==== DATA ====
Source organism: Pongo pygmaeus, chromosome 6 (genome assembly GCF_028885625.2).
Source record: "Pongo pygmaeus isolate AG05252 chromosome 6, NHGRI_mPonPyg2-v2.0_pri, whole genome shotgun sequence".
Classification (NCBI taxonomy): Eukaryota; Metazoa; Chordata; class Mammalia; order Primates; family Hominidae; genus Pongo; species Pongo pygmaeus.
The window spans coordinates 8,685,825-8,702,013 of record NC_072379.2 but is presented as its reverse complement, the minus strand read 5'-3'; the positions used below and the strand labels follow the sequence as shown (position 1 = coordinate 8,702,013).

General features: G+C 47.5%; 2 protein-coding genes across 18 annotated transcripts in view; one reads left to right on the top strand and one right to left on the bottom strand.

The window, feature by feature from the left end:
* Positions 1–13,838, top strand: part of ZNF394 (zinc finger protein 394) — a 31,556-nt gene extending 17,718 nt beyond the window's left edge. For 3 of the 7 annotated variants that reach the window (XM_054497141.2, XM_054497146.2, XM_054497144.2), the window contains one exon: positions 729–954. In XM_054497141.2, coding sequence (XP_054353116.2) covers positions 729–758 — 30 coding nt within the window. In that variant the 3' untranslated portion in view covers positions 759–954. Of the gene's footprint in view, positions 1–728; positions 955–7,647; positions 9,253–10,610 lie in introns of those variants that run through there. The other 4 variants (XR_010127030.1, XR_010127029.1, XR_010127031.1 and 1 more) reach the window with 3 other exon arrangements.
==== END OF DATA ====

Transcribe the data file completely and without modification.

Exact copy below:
Source organism: Pongo pygmaeus, chromosome 6 (genome assembly GCF_028885625.2).
Source record: "Pongo pygmaeus isolate AG05252 chromosome 6, NHGRI_mPonPyg2-v2.0_pri, whole genome shotgun sequence".
Classification (NCBI taxonomy): Eukaryota; Metazoa; Chordata; class Mammalia; order Primates; family Hominidae; genus Pongo; species Pongo pygmaeus.
The window spans coordinates 8,685,825-8,702,013 of record NC_072379.2 but is presented as its reverse complement, the minus strand read 5'-3'; the positions used below and the strand labels follow the sequence as shown (position 1 = coordinate 8,702,013).

General features: G+C 47.5%; 2 protein-coding genes across 18 annotated transcripts in view; one reads left to right on the top strand and one right to left on the bottom strand.

The window, feature by feature from the left end:
* Positions 1–13,838, top strand: part of ZNF394 (zinc finger protein 394) — a 31,556-nt gene extending 17,718 nt beyond the window's left edge. For 3 of the 7 annotated variants that reach the window (XM_054497141.2, XM_054497146.2, XM_054497144.2), the window contains one exon: positions 729–954. In XM_054497141.2, coding sequence (XP_054353116.2) covers positions 729–758 — 30 coding nt within the window. In that variant the 3' untranslated portion in view covers positions 759–954. Of the gene's footprint in view, positions 1–728; positions 955–7,647; positions 9,253–10,610 lie in introns of those variants that run through there. The other 4 variants (XR_010127030.1, XR_010127029.1, XR_010127031.1 and 1 more) reach the window with 3 other exon arrangements.